Sensationalism or people’s papers, debating tabloids

Sensationalism or people’s papers, debating tabloids

Date: January 1, 1970
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Shocking headlines attesting to the appearance of supernatural phenomena, photos of horrific car crashes, and murderous headlines are a common feature of any newsstand, anywhere in Southern Africa. The tabloid press is growing, in both number and popularity, and so whether one is a fan or foe, it bears some looking into.

Some media critics, readers, and journalists argue that tabloids are sensationalistic, violate women’s rights, and promote a culture of “dumbed down” journalism. Others in the same grouping will argue that they are truly the people’s papers, reflecting real life, local stories, and making the news more accessible to the public.
So who is right?  Could be that there is truth in both arguments. When the recently launched third issue of the Gender and Media Diversity Journal put the tabloid press under a microscope, the range of opinions expressed showed how truly diverse the media landscape in the region is. 
For a start, there is debate on what constitutes a tabloid. Is it form (technically, yes) or content: sensationalism, and greater focus on personal, visual stories? For example, is the Mail and Guardian a tabloid? In form, it certainly is, but in content, it is of course not what we would commonly think of as a tabloid. For now, we will speak of tabloids in the content sense.
The African media landscape has seen a proliferation of tabloid journalism over the past few years. In South Africa, newspaper readership trends show a steady growth in favour of tabloids. The Daily Sun is the most popular daily newspaper with sales of 301 800 and an estimated readership of 2.29million. Together the Daily Sun, Sunday Sun, Sowetan, Son and Sunday World command the biggest share of total readership (that’s 11.2%; 6.3%; 5.3%; 4.5% and 3.4% respectively).
Botswana’s The Voice newspaper, which celebrated its 14th birthday in February 2007, prints over 32 000 copies weekly and boasts by far the highest circulation in Botswana.
5-Plus in Mauritius sells 80,000 copies per week, the second largest readership in Mauritius of the ten weeklies.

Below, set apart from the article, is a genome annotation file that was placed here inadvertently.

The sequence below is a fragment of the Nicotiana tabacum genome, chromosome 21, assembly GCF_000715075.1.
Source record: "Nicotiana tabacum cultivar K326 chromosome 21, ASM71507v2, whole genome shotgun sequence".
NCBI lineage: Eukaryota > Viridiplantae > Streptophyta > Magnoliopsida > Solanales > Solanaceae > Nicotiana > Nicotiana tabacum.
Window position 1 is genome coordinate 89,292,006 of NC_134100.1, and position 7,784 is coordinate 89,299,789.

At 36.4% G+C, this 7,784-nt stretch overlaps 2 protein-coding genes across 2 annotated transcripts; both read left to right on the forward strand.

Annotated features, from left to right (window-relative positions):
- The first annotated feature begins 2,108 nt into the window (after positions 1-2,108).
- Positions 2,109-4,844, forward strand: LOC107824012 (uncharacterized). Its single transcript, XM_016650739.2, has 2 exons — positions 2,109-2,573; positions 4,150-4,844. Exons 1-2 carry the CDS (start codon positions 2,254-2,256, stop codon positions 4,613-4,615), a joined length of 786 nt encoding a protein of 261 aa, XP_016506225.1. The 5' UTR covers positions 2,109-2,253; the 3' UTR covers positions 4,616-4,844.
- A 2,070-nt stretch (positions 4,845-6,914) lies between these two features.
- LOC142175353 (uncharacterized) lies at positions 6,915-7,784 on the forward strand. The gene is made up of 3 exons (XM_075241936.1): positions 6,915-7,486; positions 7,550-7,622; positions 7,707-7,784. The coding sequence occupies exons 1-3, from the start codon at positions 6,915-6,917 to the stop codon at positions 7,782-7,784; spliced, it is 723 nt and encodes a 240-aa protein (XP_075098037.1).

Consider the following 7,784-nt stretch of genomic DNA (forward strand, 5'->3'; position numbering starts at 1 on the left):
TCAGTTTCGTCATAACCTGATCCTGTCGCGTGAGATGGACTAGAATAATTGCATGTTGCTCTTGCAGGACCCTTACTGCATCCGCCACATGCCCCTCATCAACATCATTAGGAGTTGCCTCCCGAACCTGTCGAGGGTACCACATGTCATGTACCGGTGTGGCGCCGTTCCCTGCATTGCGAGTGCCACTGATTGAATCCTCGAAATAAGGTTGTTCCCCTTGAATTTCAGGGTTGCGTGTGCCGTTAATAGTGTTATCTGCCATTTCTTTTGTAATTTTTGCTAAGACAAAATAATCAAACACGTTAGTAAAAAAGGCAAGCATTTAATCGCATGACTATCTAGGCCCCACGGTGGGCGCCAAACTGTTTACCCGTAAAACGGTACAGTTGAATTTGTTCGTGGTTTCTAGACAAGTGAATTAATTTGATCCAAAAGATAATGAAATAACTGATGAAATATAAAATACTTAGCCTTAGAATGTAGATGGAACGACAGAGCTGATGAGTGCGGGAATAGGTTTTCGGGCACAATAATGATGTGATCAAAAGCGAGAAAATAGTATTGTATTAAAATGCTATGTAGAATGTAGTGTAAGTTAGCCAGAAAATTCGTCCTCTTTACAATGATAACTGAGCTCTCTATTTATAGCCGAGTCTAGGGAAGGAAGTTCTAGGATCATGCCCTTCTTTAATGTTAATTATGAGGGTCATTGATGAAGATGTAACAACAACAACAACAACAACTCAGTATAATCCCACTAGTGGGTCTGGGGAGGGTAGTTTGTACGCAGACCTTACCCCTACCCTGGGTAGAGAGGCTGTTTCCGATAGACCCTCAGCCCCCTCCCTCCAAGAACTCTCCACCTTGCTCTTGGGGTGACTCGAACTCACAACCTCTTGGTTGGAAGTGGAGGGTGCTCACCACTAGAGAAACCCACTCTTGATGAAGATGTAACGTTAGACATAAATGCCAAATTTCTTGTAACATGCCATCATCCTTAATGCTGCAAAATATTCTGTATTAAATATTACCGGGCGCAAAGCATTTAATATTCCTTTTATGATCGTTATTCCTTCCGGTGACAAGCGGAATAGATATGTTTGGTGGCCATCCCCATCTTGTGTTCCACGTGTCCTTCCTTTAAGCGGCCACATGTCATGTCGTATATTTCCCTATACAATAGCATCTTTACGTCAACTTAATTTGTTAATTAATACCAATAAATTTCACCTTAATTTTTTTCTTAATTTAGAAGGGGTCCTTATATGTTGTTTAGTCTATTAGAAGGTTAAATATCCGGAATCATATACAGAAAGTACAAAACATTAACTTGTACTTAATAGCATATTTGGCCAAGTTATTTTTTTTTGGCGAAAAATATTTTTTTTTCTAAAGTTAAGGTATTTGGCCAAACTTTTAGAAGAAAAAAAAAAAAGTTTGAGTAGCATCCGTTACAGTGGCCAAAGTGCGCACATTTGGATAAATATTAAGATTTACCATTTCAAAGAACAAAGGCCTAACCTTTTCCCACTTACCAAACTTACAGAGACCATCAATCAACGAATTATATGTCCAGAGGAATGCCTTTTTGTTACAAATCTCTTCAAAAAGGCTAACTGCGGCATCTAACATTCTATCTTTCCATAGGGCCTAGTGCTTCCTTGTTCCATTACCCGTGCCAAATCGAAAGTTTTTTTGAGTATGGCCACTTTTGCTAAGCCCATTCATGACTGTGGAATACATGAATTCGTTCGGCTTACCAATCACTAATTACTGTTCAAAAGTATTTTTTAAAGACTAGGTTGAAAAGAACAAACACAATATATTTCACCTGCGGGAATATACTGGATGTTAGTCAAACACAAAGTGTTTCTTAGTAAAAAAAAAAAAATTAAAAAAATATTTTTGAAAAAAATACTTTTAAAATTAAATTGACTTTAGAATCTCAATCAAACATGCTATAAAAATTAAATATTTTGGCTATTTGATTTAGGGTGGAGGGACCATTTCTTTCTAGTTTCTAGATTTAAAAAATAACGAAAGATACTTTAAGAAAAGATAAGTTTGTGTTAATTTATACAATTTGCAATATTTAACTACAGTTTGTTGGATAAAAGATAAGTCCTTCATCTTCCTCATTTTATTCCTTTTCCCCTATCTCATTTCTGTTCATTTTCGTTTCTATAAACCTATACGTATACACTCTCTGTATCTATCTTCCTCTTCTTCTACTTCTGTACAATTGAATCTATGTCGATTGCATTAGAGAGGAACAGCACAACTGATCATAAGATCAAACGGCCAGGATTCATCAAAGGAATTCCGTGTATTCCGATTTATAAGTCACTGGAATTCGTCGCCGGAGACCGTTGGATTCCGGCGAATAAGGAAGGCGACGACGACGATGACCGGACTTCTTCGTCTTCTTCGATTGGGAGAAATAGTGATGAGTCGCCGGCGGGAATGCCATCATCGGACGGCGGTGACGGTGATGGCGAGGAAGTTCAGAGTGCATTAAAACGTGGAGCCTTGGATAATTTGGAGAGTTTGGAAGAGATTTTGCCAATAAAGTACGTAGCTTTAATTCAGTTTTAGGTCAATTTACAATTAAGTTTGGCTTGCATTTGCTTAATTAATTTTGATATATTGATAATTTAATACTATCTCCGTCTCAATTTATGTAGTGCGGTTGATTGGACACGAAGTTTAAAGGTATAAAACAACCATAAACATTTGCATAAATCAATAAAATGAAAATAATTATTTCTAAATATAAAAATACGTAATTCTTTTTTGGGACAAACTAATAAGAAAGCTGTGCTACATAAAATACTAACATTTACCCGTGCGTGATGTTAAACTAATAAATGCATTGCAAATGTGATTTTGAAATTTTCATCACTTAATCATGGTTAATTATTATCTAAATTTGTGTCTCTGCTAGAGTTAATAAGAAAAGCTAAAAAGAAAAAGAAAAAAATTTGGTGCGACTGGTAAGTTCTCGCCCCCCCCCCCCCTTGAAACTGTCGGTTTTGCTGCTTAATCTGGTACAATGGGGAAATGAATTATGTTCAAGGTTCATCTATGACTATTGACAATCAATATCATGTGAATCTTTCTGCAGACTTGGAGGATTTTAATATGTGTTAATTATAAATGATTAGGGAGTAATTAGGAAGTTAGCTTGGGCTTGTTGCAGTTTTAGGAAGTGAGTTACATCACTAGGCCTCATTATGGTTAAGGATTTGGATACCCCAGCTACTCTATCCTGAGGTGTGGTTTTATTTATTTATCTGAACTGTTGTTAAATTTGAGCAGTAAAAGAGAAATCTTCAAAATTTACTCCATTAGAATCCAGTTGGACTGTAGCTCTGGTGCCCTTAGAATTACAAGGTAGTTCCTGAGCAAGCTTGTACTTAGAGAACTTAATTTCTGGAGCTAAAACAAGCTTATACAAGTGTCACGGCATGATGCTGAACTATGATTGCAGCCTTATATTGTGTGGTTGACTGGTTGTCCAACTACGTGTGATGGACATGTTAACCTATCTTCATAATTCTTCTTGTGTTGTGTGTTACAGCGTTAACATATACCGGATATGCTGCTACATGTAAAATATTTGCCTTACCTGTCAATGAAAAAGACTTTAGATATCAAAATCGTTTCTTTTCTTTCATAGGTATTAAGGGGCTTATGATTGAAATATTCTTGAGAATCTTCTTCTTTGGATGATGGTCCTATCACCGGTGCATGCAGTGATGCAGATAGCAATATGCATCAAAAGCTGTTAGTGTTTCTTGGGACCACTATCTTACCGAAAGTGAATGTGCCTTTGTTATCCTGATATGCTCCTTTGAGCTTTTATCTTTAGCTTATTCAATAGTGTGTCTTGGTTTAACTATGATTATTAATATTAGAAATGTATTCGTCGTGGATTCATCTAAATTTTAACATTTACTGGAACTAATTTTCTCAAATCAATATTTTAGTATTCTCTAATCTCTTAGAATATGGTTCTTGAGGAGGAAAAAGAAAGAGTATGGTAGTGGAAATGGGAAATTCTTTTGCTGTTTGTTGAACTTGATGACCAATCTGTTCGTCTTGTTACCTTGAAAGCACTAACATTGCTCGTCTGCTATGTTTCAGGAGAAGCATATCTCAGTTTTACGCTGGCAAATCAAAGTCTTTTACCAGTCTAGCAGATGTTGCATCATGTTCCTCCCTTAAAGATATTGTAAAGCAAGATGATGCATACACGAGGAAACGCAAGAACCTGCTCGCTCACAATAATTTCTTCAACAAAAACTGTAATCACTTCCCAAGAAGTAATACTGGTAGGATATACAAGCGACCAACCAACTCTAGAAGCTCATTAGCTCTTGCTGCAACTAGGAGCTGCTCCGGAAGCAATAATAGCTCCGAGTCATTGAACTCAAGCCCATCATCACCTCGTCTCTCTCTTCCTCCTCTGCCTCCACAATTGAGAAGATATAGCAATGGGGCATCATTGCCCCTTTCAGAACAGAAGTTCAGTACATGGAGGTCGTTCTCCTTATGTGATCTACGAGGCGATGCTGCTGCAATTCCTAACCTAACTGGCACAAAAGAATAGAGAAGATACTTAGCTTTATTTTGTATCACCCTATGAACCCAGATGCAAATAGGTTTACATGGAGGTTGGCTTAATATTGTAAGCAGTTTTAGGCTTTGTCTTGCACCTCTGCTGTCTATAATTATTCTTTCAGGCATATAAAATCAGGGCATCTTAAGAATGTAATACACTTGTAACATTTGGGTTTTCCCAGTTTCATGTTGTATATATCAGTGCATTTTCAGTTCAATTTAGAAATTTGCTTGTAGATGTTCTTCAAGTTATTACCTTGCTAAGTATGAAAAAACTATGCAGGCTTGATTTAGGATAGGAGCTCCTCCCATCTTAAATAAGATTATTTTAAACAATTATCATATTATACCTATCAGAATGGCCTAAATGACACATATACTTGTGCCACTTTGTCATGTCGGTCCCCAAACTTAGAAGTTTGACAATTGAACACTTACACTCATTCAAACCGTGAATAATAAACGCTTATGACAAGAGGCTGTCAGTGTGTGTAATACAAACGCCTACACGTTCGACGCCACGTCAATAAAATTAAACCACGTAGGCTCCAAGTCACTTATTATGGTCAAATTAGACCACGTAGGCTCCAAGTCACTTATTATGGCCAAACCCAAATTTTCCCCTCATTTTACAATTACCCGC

As journal contributor Rene Smith, an independent researcher from South Africa, points out, there are increasingly blurred lines between tabloids and “mainstream” newspapers, in a bid to increase circulation. After all, if they are so popular, they must be doing something right for the people, so adding some of this to the mix may make sense.
In their contribution Lynette Steenveld and Larry Strelitz write that that the “campaign journalism” often found in tabloids plays a “helper” role in communities, exposing  inadequacies of local systems and mobilising action. A good example of this is South Africa’s The Sun, whose ongoing series Home Affairs Horrors shares the all too familiar  battles to access documents, such as the much needed national identity book.
Beate Kasale, editor of The Voice in Botswana concurs. She says that while The Voice is often criticised, it “provides an opportunity for the voices of the voiceless to be heard.” She points out that the paper spurs community action, including raising money and creating campaigns to support people whose stories mainstream media would never carry. 
It comes as no surprise that those who are closest to the tabloids, the editors and the readers, think that tabloids are more in tune with the public. Based on a series of interviews conducted for the Mirror on the Media research initiated by Gender Links, editors in South Africa, Mauritius and Tanzania all point to their readers’ desire for people-centered, human-interest stories as key to their popularity.